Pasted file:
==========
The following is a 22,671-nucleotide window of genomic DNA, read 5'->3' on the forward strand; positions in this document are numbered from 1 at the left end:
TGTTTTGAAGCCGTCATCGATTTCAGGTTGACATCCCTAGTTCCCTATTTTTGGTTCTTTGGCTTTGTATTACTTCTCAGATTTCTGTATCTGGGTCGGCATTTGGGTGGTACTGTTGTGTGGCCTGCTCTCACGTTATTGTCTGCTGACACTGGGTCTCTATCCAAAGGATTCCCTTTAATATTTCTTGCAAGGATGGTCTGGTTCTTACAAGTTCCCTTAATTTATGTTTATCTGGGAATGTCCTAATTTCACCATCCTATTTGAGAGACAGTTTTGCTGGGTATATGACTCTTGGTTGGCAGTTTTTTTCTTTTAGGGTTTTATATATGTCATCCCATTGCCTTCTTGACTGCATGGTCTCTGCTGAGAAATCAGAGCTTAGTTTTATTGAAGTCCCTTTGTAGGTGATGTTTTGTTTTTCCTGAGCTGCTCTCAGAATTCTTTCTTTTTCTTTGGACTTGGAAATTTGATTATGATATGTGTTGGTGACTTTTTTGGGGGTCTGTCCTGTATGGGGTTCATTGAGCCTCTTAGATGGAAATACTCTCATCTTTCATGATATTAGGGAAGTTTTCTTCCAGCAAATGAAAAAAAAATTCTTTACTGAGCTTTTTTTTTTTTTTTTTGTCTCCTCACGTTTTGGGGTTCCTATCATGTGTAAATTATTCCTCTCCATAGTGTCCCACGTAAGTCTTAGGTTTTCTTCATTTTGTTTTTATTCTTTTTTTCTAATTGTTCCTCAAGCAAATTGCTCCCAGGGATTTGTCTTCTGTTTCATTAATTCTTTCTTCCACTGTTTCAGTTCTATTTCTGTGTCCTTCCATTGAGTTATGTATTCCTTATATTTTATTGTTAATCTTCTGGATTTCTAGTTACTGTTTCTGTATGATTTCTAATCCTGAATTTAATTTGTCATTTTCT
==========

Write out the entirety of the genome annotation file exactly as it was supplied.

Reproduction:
The following is a 22,671-nucleotide window of genomic DNA, read 5'->3' on the forward strand; positions in this document are numbered from 1 at the left end:
TGTTTTGAAGCCGTCATCGATTTCAGGTTGACATCCCTAGTTCCCTATTTTTGGTTCTTTGGCTTTGTATTACTTCTCAGATTTCTGTATCTGGGTCGGCATTTGGGTGGTACTGTTGTGTGGCCTGCTCTCACGTTATTGTCTGCTGACACTGGGTCTCTATCCAAAGGATTCCCTTTAATATTTCTTGCAAGGATGGTCTGGTTCTTACAAGTTCCCTTAATTTATGTTTATCTGGGAATGTCCTAATTTCACCATCCTATTTGAGAGACAGTTTTGCTGGGTATATGACTCTTGGTTGGCAGTTTTTTTCTTTTAGGGTTTTATATATGTCATCCCATTGCCTTCTTGACTGCATGGTCTCTGCTGAGAAATCAGAGCTTAGTTTTATTGAAGTCCCTTTGTAGGTGATGTTTTGTTTTTCCTGAGCTGCTCTCAGAATTCTTTCTTTTTCTTTGGACTTGGAAATTTGATTATGATATGTGTTGGTGACTTTTTTGGGGGTCTGTCCTGTATGGGGTTCATTGAGCCTCTTAGATGGAAATACTCTCATCTTTCATGATATTAGGGAAGTTTTCTTCCAGCAAATGAAAAAAAAATTCTTTACTGAGCTTTTTTTTTTTTTTTTTGTCTCCTCACGTTTTGGGGTTCCTATCATGTGTAAATTATTCCTCTCCATAGTGTCCCACGTAAGTCTTAGGTTTTCTTCATTTTGTTTTTATTCTTTTTTTCTAATTGTTCCTCAAGCAAATTGCTCCCAGGGATTTGTCTTCTGTTTCATTAATTCTTTCTTCCACTGTTTCAGTTCTATTTCTGTGTCCTTCCATTGAGTTATGTATTCCTTATATTTTATTGTTAATCTTCTGGATTTCTAGTTACTGTTTCTGTATGATTTCTAATCCTGAATTTAATTTGTCATTTTCT